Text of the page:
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Ossianic

[os-ee-an-ik, osh-ee-] /ˌɒs iˈæn ɪk, ˌɒʃ i-/
adjective
1.
of, relating to, or characteristic of Ossian, the poetry attributed to him, or the rhythmic prose published by James Macpherson in 1762–63, purporting to be a translation from the Scottish Gaelic.
2.
grandiloquent; bombastic.
Origin of Ossianic
1800-1810
First recorded in 1800-10; Ossian + -ic
Dictionary.com Unabridged
Based on the Random House Dictionary, © Random House, Inc. 2017.
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Examples from the Web for Ossianic
Historical Examples
  • A servile imitation of an Ossianic lament, which appeared anonymously.

    Ossian in Germany Rudolf Tombo
  • A number of Ossianic songs with the following titles: Die Nacht.

    Ossian in Germany Rudolf Tombo
  • The melancholy of Novalis sought consolation in the Ossianic joy of grief.

    Ossian in Germany Rudolf Tombo
  • The entire Stimmung is Ossianic and Ossianic touches are not wanting, as when the poet says, ll.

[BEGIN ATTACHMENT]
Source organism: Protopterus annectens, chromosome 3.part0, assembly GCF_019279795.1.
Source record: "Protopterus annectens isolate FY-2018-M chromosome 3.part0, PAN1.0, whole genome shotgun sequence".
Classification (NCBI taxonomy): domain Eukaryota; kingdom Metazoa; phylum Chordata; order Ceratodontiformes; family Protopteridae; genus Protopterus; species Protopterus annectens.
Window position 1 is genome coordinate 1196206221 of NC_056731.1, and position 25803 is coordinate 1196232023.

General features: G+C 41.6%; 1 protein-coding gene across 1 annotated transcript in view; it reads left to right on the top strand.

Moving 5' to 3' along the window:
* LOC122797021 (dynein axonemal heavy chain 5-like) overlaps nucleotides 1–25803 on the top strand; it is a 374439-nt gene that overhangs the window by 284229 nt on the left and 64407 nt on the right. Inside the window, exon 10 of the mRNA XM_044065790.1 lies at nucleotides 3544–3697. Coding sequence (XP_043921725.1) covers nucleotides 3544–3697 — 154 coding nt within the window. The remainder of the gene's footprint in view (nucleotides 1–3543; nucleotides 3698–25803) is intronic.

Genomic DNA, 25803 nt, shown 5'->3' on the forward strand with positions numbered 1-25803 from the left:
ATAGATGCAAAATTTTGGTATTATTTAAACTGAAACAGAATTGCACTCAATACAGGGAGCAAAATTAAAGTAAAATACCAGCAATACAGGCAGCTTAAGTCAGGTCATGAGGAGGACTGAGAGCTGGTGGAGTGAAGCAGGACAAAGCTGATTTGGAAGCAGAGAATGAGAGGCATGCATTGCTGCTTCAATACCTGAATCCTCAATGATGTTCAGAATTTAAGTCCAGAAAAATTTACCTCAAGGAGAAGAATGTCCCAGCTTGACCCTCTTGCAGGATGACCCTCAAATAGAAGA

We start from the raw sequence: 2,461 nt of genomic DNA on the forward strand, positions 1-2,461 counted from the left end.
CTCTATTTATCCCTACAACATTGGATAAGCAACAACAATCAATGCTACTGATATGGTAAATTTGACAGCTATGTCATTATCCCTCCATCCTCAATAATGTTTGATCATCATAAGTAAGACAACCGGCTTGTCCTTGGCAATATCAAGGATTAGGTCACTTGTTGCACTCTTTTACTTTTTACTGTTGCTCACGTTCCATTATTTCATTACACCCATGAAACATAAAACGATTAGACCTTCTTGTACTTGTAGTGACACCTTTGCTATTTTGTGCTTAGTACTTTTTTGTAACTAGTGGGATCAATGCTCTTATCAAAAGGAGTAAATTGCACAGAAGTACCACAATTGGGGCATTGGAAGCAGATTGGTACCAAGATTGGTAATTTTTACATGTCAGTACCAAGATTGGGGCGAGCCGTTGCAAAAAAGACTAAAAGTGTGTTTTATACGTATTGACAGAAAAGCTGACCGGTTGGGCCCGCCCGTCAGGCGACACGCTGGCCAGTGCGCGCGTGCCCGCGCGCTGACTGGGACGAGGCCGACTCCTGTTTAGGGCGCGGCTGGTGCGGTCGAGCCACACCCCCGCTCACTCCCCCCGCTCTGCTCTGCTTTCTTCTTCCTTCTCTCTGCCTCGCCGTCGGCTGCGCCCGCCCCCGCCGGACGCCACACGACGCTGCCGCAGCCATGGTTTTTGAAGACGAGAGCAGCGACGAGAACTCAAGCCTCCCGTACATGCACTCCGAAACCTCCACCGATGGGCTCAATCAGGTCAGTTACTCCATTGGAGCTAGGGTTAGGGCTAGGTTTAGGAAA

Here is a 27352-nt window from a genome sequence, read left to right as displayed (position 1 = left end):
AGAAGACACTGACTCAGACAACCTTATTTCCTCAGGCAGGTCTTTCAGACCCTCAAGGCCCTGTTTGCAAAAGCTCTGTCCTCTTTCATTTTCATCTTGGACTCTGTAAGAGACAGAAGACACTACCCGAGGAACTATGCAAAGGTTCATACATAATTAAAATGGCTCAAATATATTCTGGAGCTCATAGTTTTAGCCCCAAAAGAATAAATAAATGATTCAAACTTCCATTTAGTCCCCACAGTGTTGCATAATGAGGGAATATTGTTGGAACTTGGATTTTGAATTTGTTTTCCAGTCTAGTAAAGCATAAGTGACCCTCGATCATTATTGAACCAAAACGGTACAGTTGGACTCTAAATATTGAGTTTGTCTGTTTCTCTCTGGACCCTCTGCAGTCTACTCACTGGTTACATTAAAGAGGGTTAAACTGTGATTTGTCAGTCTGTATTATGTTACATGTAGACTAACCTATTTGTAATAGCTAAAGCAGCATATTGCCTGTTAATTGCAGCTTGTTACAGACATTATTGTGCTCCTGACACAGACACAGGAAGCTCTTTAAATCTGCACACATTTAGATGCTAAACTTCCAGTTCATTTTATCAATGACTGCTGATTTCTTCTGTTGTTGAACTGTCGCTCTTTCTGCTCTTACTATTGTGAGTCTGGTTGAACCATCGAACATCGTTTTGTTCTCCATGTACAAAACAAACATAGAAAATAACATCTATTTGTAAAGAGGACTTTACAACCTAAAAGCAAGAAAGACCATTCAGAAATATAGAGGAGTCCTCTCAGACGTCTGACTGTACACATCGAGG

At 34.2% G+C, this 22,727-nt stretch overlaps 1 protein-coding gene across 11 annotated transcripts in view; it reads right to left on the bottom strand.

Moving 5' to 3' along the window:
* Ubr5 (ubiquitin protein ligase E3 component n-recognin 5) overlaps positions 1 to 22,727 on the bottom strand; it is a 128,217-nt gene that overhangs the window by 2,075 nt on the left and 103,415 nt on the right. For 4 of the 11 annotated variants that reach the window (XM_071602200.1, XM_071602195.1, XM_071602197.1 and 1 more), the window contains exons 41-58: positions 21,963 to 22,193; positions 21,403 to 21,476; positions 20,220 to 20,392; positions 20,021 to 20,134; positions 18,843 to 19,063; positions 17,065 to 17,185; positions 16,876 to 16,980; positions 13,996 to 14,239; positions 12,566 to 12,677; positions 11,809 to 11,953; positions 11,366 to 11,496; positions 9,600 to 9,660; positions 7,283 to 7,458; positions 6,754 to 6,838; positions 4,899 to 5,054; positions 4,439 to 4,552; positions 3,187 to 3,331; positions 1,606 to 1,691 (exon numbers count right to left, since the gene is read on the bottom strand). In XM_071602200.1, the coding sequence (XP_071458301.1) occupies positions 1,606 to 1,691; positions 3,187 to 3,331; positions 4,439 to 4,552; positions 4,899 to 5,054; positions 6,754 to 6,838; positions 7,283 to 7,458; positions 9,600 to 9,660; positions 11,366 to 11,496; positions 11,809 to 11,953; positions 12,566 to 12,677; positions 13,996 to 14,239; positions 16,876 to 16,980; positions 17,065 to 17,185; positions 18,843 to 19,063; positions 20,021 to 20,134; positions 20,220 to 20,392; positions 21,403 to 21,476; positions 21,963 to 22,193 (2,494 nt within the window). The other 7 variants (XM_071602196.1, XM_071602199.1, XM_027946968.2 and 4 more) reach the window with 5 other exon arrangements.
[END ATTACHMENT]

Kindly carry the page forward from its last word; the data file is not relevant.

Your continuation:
Ossian in Germany Rudolf Tombo
  • Another Ossianic reminder is contained in the second stanza of this poem.

    Ossian in Germany Rudolf Tombo
  • Ossianic touches also occur in the poems that have been added to the fifth volume.

    Ossian in Germany Rudolf Tombo
  • It is written in the bardic spirit with here and there an Ossianic touch.

    Ossian in Germany Rudolf Tombo
  • At the beginning we have an imitation of the Ossianic mood of forsakenness and wildness.

    Ossian in Germany Rudolf Tombo
  • Nay, for what I saw, the compositions might be fairly classed as Ossianic.

  • Can you account for the remarkable success of the Ossianic forgeries?

    English Literature William J. Long
British Dictionary definitions for Ossianic

Ossianic

/ˌɒsɪˈænɪk/
adjective
1.
of, relating to, or reminiscent of Ossian, a legendary Irish hero and bard of the 3rd century a.d
Collins English Dictionary - Complete & Unabridged 2012 Digital Edition
© William Collins Sons & Co. Ltd. 1979, 1986 © HarperCollins
Publishers 1998, 2000, 2003, 2005, 2006, 2007, 2009, 2012
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Word Origin and History for Ossianic
adj.

1808, in reference to Oisin, name of a legendary Gaelic bard, literally "little fawn;" James Macpherson claimed to have collected and translated his works (1760-1763) under the name Ossian, and the poetic prose sparked a Celtic revival and fascination with the glamor of the lost world of the bards. The work turned out to be Macpherson's forgery, and the style later was regarded as bombastic, but the resulting swerve in European literature was real.

Online Etymology Dictionary, © 2010 Douglas Harper
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